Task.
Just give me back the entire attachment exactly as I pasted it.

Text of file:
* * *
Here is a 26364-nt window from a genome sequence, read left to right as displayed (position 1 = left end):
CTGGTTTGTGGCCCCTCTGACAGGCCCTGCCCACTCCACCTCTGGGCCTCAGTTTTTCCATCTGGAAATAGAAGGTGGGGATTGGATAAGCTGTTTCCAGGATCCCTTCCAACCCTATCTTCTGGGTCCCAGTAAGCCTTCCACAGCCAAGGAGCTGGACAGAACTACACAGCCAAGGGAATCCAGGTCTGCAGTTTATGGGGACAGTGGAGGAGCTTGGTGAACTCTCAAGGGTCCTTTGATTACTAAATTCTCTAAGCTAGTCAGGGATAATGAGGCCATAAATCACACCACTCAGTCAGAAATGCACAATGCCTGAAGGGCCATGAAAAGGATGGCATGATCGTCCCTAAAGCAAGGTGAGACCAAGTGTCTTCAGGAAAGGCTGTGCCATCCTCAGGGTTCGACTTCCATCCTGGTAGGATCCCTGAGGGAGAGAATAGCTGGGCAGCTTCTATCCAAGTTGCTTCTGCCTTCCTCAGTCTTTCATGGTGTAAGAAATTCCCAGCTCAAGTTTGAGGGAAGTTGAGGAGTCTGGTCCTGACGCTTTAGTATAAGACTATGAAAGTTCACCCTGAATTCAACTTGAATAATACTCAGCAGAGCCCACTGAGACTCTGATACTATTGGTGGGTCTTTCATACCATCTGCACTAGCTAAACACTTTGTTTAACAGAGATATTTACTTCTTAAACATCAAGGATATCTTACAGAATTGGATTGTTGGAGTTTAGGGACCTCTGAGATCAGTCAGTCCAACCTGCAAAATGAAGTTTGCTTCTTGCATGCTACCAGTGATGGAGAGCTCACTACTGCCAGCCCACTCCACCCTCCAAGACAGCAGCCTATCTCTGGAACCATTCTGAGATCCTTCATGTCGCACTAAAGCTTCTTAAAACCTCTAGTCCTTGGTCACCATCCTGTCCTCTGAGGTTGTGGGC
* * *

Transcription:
Here is a 26364-nt window from a genome sequence, read left to right as displayed (position 1 = left end):
CTGGTTTGTGGCCCCTCTGACAGGCCCTGCCCACTCCACCTCTGGGCCTCAGTTTTTCCATCTGGAAATAGAAGGTGGGGATTGGATAAGCTGTTTCCAGGATCCCTTCCAACCCTATCTTCTGGGTCCCAGTAAGCCTTCCACAGCCAAGGAGCTGGACAGAACTACACAGCCAAGGGAATCCAGGTCTGCAGTTTATGGGGACAGTGGAGGAGCTTGGTGAACTCTCAAGGGTCCTTTGATTACTAAATTCTCTAAGCTAGTCAGGGATAATGAGGCCATAAATCACACCACTCAGTCAGAAATGCACAATGCCTGAAGGGCCATGAAAAGGATGGCATGATCGTCCCTAAAGCAAGGTGAGACCAAGTGTCTTCAGGAAAGGCTGTGCCATCCTCAGGGTTCGACTTCCATCCTGGTAGGATCCCTGAGGGAGAGAATAGCTGGGCAGCTTCTATCCAAGTTGCTTCTGCCTTCCTCAGTCTTTCATGGTGTAAGAAATTCCCAGCTCAAGTTTGAGGGAAGTTGAGGAGTCTGGTCCTGACGCTTTAGTATAAGACTATGAAAGTTCACCCTGAATTCAACTTGAATAATACTCAGCAGAGCCCACTGAGACTCTGATACTATTGGTGGGTCTTTCATACCATCTGCACTAGCTAAACACTTTGTTTAACAGAGATATTTACTTCTTAAACATCAAGGATATCTTACAGAATTGGATTGTTGGAGTTTAGGGACCTCTGAGATCAGTCAGTCCAACCTGCAAAATGAAGTTTGCTTCTTGCATGCTACCAGTGATGGAGAGCTCACTACTGCCAGCCCACTCCACCCTCCAAGACAGCAGCCTATCTCTGGAACCATTCTGAGATCCTTCATGTCGCACTAAAGCTTCTTAAAACCTCTAGTCCTTGGTCACCATCCTGTCCTCTGAGGTTGTGGGC